The Infantree is a design agency I co-founded in 2006. We partnered with clients to craft holistic brand experiences in print, interiors, and on the web. I sold out of the company in 2010 when I decided to go back to grad school and pursue my MFA at Maryland Institute College of Art. My partners stayed on and the company continues to thrive.
In 2006, I returned home to Lancaster, PA after undergrad and discovered a tough job market for a mediocre graphic designer—which at the time, I definitely was. I also wanted to recreate the art community that I had grown to love at school. So, I took a job to pay some bills and started renting the top floor of a warehouse building. With an unimpressive resume and a lot of ambition I created a brand to make myself seem bigger and more experienced than I was. I called it The Infantree, signed on my college friends, and built a website pitching it as an international artist collective and printmaking studio—which was true because I had one friend in Seoul. Next, I had to get out the word.
What better way to get the word out than an edition of hand-printed, 4-color holiday cards? As a recent grad the one thing I had was time, so I put way more time into my holiday cards than anyone else that year, and I sent them to all the companies in the area that sounded remotely creative. The cards were sent from The Infantree, and did not mention me personally. During this time, I was also interviewed for a few design jobs at studios and was rejected. Even though people wouldn’t hire me as a junior designer, they did start hiring me to do freelance as The Infantree. The cards worked. I simply repositioned myself and the reception shifted. The process taught me a lot about understanding audiences, framing stories, and doing things that don’t scale. I went from being a bad graphic designer to an entrepreneurial printmaker with one simple act of making. This card started it all.
As I was building the brand, I opened a gallery space and invited the public once a month. The gallery helped me build the artist community that I wanted and at the same time people became curious. I showed artists and printmakers from other cities, people came to check out the space, and ultimately, started talking about The Infantree.
Through the openings I met like-minded people in town and built friendships with other artists and designers. I turned the gallery into a co-working space and I got better at design and web development. Eventually two partners joined me and we launched the design studio. Instead of getting a junior design job and working my way up the ladder, my partners and I decided to do things our own way. I’m glad we did.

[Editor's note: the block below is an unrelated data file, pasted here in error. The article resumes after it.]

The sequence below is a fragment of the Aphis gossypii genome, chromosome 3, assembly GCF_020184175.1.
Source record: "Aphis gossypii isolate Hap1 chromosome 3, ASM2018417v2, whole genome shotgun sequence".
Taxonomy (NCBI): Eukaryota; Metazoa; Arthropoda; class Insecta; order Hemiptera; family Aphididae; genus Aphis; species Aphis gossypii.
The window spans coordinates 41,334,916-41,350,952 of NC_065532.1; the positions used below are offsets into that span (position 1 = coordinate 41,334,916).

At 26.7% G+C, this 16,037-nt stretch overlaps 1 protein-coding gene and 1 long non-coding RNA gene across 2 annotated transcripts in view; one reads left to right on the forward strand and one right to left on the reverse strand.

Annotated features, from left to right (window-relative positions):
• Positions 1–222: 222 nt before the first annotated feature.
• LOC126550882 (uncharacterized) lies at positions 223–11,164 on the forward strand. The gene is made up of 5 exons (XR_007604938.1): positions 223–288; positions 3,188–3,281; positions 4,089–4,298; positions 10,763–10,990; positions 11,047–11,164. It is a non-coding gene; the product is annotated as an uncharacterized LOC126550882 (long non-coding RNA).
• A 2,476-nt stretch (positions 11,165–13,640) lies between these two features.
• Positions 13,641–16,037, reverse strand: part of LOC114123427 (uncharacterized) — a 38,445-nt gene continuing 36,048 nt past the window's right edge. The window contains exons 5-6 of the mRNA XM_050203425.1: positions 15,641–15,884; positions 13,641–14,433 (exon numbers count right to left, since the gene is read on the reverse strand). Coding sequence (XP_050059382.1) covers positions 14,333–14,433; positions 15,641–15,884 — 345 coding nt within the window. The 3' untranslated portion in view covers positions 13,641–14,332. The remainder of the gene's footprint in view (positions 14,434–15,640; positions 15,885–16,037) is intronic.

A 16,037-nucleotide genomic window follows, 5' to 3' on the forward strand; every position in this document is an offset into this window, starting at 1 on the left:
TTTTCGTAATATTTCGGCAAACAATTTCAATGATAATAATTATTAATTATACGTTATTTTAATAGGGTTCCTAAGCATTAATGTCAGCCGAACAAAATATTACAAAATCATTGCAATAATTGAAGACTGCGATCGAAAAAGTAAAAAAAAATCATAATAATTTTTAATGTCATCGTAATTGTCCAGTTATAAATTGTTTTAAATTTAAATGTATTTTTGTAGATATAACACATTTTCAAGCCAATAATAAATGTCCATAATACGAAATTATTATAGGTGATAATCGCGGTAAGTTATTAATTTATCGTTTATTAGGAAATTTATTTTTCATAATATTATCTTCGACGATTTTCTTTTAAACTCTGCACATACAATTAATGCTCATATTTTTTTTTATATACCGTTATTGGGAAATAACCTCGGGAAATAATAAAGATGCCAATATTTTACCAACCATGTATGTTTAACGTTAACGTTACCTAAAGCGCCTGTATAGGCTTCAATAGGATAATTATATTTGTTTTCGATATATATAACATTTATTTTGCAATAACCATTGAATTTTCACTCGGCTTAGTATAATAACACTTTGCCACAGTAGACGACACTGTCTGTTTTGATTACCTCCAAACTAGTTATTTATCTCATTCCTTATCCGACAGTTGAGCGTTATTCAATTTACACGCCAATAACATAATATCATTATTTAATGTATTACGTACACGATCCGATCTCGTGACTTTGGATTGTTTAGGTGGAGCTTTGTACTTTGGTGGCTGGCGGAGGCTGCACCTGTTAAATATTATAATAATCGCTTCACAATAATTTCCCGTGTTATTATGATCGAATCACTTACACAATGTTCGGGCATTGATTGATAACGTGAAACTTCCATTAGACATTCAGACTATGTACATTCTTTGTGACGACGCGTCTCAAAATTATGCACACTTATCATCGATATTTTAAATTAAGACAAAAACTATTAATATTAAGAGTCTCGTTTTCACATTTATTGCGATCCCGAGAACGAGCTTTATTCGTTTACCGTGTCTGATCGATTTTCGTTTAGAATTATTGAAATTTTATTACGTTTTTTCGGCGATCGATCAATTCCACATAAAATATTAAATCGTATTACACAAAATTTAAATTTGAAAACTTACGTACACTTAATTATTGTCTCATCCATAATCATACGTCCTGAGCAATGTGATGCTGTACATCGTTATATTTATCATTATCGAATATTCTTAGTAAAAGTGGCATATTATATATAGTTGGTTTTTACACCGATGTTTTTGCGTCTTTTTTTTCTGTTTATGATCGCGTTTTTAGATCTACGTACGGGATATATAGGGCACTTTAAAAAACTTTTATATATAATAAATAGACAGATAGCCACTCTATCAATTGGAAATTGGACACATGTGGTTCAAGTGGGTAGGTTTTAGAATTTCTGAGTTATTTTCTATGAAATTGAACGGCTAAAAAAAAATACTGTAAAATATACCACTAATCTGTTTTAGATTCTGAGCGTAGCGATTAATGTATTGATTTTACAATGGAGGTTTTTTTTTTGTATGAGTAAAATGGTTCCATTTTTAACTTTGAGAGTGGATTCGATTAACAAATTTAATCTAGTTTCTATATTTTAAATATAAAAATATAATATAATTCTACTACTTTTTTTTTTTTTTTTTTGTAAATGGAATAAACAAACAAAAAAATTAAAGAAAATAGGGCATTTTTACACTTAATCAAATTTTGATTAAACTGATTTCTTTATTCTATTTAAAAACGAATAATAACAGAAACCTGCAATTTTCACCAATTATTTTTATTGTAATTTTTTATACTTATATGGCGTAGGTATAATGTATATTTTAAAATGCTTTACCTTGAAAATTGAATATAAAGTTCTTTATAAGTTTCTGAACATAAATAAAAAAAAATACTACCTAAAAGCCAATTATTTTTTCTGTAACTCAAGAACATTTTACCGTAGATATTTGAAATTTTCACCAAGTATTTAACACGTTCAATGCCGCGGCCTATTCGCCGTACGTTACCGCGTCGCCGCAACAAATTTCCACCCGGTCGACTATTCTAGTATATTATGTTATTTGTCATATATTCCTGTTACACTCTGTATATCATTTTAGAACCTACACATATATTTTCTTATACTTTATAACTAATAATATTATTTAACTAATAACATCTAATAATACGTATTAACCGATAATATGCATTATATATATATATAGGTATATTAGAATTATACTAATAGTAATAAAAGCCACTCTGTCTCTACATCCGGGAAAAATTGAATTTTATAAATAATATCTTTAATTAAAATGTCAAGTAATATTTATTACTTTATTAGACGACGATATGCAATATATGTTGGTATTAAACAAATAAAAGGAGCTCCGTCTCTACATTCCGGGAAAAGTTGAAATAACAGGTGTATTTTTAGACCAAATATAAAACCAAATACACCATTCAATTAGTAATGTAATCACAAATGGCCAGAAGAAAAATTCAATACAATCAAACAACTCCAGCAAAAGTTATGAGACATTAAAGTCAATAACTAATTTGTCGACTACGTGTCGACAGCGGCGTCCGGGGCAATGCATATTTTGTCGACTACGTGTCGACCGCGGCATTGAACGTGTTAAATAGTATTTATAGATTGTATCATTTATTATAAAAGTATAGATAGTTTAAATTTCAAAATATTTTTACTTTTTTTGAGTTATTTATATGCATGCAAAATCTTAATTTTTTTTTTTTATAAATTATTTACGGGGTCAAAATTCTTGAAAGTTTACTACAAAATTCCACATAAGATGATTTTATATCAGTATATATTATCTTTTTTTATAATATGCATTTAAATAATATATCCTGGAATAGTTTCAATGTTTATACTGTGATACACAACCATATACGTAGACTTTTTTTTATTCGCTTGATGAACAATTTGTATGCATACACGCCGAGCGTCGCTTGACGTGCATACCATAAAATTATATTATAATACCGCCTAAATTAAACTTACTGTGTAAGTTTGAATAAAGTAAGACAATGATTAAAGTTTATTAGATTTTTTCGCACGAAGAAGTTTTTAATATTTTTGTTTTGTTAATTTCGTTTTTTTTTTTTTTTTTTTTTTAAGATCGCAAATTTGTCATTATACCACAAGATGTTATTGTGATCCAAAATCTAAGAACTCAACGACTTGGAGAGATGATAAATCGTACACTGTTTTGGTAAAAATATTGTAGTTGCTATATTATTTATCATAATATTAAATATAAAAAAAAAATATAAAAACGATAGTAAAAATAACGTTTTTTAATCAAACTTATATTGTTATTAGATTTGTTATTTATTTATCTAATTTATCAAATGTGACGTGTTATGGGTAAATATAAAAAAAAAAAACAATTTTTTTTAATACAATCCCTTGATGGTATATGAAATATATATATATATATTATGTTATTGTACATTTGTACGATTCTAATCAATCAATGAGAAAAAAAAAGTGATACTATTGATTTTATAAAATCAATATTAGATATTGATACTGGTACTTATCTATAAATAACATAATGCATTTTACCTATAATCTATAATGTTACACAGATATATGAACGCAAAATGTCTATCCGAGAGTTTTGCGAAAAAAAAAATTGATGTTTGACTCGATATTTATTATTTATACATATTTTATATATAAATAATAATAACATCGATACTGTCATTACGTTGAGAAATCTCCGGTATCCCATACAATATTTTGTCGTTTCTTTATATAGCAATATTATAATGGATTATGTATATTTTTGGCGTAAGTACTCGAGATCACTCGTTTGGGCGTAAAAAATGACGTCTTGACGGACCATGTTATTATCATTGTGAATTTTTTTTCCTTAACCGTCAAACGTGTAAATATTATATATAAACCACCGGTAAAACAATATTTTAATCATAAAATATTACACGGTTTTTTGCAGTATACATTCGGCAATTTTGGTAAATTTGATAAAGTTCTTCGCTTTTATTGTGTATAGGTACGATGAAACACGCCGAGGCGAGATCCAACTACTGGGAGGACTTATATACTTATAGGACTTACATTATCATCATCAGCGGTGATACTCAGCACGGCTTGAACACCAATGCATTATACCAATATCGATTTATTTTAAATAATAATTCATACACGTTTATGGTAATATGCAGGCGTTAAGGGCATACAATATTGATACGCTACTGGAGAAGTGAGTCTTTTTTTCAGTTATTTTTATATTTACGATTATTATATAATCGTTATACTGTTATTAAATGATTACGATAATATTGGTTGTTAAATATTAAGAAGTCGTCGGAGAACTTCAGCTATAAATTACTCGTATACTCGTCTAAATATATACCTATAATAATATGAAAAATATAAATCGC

Throughout the following years we developed a loyal client base. We offered brand and web development and later expanded into interiors and full brand experiences. We built incredible relationships with our clients and each other. It was exhilarating and it’s where I fell in love with creating something from nothing. I’ve tried to allow that love to drive every project in my career.
The Infantree confirmed my bias towards entrepreneurship. Over the years the business part got me as fired up as the design work. When we really started to take it seriously we built ways to replicate our process and deliver consistent experiences to our clients. One process that worked particularly well was our Visual Language Process.
During a Visual Language session we brought together client stakeholders and stood them in front of a board of images. Together, they edited the board. They looked at each image and talked about whether or not it represented their brand. With so many images, no decisions felt sacred. They had to move quickly, moving each image into a yes or no pile. While they debated, we listened and took notes. We learned about their group dynamics and got a sense of what imagery and palette spoke to them. We’d rearrange the images into a color spectrum after the first round of edits, make sure nothing felt out of place, and finalize the collective mood board.
Our methodology turned the magical process of identity design into a scientific and collaborative one. Most importantly, it produced a visual artifact that we could all reference together throughout the design process. We built a tool that allowed non-designers to understand how and why we made decisions we did.
In 2010, I decided it was time to leave my hometown and The Infantree to pursue design more deeply at graduate school. My partners, Ryan and Ryan, had always wanted to run a firm together and so the move worked out for everyone. It has been incredible to see them take the reigns and make it their own. The company continues to thrive under their leadership. They’ve built an awesome team and produce amazing work. On top of their design practice they’ve started multiple ventures. My favorite is Ellicott & Co. I'm so proud of them and to have played a role in the beginning of their story.
Check out their current work here.
VP of Product and Design
VP of Product and Design
VP of Product and Design
Crowd-funder. Writer. Self-Publisher.
Designer. Researcher. Learner.